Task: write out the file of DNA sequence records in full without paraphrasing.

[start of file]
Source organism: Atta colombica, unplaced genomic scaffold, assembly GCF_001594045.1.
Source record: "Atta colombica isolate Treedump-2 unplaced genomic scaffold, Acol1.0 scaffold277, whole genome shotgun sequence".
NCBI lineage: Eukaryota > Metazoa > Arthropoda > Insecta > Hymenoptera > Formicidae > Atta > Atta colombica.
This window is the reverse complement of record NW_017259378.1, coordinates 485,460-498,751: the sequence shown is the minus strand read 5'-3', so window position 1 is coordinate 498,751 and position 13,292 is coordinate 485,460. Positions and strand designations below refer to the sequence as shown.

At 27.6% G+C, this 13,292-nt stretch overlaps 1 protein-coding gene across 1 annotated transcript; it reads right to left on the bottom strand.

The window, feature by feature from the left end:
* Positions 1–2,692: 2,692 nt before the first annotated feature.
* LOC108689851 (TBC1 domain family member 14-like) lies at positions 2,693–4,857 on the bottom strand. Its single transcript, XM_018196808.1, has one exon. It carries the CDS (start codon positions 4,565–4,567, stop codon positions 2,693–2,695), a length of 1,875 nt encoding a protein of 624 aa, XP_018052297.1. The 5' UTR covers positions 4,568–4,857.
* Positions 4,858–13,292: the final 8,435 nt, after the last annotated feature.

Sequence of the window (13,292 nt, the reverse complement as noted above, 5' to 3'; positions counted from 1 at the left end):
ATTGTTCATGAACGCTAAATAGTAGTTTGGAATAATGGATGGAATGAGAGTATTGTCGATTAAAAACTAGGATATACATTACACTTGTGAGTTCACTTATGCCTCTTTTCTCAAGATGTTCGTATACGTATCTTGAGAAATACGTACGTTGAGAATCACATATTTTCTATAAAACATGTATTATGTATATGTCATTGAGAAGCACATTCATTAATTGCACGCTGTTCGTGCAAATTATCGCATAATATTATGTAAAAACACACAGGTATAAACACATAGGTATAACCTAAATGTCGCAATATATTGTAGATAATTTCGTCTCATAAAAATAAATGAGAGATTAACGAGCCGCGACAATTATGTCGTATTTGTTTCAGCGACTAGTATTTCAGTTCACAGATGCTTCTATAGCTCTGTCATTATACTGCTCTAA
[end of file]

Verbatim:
Source organism: Atta colombica, unplaced genomic scaffold, assembly GCF_001594045.1.
Source record: "Atta colombica isolate Treedump-2 unplaced genomic scaffold, Acol1.0 scaffold277, whole genome shotgun sequence".
NCBI lineage: Eukaryota > Metazoa > Arthropoda > Insecta > Hymenoptera > Formicidae > Atta > Atta colombica.
This window is the reverse complement of record NW_017259378.1, coordinates 485,460-498,751: the sequence shown is the minus strand read 5'-3', so window position 1 is coordinate 498,751 and position 13,292 is coordinate 485,460. Positions and strand designations below refer to the sequence as shown.

At 27.6% G+C, this 13,292-nt stretch overlaps 1 protein-coding gene across 1 annotated transcript; it reads right to left on the bottom strand.

The window, feature by feature from the left end:
* Positions 1–2,692: 2,692 nt before the first annotated feature.
* LOC108689851 (TBC1 domain family member 14-like) lies at positions 2,693–4,857 on the bottom strand. Its single transcript, XM_018196808.1, has one exon. It carries the CDS (start codon positions 4,565–4,567, stop codon positions 2,693–2,695), a length of 1,875 nt encoding a protein of 624 aa, XP_018052297.1. The 5' UTR covers positions 4,568–4,857.
* Positions 4,858–13,292: the final 8,435 nt, after the last annotated feature.

Sequence of the window (13,292 nt, the reverse complement as noted above, 5' to 3'; positions counted from 1 at the left end):
ATTGTTCATGAACGCTAAATAGTAGTTTGGAATAATGGATGGAATGAGAGTATTGTCGATTAAAAACTAGGATATACATTACACTTGTGAGTTCACTTATGCCTCTTTTCTCAAGATGTTCGTATACGTATCTTGAGAAATACGTACGTTGAGAATCACATATTTTCTATAAAACATGTATTATGTATATGTCATTGAGAAGCACATTCATTAATTGCACGCTGTTCGTGCAAATTATCGCATAATATTATGTAAAAACACACAGGTATAAACACATAGGTATAACCTAAATGTCGCAATATATTGTAGATAATTTCGTCTCATAAAAATAAATGAGAGATTAACGAGCCGCGACAATTATGTCGTATTTGTTTCAGCGACTAGTATTTCAGTTCACAGATGCTTCTATAGCTCTGTCATTATACTGCTCTAA